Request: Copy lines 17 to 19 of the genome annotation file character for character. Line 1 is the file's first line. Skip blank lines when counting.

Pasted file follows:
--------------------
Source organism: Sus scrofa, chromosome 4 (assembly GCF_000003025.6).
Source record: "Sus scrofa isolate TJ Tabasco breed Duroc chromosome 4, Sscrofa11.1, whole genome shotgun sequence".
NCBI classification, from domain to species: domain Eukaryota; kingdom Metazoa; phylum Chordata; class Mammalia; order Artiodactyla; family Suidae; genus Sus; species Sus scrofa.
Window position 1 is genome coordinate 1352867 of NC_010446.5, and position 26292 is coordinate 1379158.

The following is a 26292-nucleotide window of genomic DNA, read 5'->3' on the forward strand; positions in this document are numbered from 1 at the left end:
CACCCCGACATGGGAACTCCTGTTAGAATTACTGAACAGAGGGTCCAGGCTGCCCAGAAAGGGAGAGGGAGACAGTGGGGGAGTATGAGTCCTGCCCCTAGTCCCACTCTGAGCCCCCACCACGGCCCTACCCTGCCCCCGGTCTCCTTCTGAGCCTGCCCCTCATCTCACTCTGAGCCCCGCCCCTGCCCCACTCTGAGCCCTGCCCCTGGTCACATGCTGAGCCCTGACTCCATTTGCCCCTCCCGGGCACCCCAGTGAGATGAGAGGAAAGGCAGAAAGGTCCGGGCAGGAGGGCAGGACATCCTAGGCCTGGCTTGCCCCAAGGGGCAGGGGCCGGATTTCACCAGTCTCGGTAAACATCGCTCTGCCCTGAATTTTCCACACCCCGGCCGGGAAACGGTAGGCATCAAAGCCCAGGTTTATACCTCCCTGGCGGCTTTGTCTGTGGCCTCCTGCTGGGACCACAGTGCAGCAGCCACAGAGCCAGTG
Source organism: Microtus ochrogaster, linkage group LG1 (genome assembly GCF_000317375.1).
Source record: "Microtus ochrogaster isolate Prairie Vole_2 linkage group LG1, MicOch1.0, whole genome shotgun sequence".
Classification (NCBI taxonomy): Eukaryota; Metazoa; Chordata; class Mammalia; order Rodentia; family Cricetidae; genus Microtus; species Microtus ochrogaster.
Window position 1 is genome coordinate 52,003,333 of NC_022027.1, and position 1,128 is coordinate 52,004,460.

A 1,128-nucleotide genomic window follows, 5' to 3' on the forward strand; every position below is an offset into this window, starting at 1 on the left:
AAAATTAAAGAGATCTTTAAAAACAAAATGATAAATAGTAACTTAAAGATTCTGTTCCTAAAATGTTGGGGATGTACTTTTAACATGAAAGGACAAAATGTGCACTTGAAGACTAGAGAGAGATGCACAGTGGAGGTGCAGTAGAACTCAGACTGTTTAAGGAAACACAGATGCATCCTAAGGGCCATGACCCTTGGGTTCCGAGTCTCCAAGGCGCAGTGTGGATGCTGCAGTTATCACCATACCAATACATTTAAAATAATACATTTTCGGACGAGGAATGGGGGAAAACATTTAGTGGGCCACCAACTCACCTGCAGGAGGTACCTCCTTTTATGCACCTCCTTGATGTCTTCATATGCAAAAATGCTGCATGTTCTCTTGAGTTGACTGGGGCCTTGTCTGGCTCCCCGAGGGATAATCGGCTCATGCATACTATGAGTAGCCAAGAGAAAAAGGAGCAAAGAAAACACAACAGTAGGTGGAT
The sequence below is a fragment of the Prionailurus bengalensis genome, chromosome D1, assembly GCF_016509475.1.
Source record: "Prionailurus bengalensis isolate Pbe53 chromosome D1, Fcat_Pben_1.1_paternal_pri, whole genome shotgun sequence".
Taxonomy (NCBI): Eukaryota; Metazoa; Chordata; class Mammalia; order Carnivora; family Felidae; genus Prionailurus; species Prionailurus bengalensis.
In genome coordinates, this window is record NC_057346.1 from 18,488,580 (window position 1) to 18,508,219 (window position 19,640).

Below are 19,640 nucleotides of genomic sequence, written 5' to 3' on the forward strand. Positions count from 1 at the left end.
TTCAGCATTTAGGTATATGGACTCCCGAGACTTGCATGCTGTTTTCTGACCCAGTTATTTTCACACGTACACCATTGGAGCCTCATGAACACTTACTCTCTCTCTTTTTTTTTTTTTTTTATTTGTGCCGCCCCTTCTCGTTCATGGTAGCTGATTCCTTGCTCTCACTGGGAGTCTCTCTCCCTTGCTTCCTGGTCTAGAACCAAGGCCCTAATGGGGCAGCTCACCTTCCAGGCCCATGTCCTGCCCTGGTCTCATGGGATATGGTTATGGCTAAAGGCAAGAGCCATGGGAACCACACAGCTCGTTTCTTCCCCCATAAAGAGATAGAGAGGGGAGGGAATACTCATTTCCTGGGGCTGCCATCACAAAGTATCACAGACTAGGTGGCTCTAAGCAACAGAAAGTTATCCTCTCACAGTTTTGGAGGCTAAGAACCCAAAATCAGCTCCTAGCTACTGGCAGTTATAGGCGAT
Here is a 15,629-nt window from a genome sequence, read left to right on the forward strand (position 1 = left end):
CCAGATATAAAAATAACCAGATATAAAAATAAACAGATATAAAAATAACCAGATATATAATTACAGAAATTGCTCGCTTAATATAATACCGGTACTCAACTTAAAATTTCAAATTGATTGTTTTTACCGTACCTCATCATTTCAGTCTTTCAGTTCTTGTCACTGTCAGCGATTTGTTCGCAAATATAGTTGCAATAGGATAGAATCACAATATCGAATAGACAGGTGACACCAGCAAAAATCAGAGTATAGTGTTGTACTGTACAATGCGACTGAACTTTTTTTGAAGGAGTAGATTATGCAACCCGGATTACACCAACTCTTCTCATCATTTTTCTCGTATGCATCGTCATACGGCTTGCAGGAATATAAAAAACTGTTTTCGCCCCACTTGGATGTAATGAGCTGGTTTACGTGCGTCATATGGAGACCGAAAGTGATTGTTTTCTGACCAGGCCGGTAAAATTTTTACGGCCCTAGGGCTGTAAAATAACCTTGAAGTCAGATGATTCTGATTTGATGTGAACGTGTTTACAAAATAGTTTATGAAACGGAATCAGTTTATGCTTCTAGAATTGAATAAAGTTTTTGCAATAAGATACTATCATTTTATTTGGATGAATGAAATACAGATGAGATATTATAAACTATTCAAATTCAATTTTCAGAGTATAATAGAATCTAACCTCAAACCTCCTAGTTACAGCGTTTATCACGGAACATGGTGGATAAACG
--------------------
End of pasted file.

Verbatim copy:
Below are 19,640 nucleotides of genomic sequence, written 5' to 3' on the forward strand. Positions count from 1 at the left end.
TTCAGCATTTAGGTATATGGACTCCCGAGACTTGCATGCTGTTTTCTGACCCAGTTATTTTCACACGTACACCATTGGAGCCTCATGAACACTTACTCTCTCTCTTTTTTTTTTTTTTTTATTTGTGCCGCCCCTTCTCGTTCATGGTAGCTGATTCCTTGCTCTCACTGGGAGTCTCTCTCCCTTGCTTCCTGGTCTAGAACCAAGGCCCTAATGGGGCAGCTCACCTTCCAGGCCCATGTCCTGCCCTGGTCTCATGGGATATGGTTATGGCTAAAGGCAAGAGCCATGGGAACCACACAGCTCGTTTCTTCCCCCATAAAGAGATAGAGAGGGGAGGGAATACTCATTTCCTGGGGCTGCCATCACAAAGTATCACAGACTAGGTGGCTCTAAGCAACAGAAAGTTATCCTCTCACAGTTTTGGAGGCTAAGAACCCAAAATCAGCTCCTAGCTACTGGCAGTTATAGGCGAT
Here is a 15,629-nt window from a genome sequence, read left to right on the forward strand (position 1 = left end):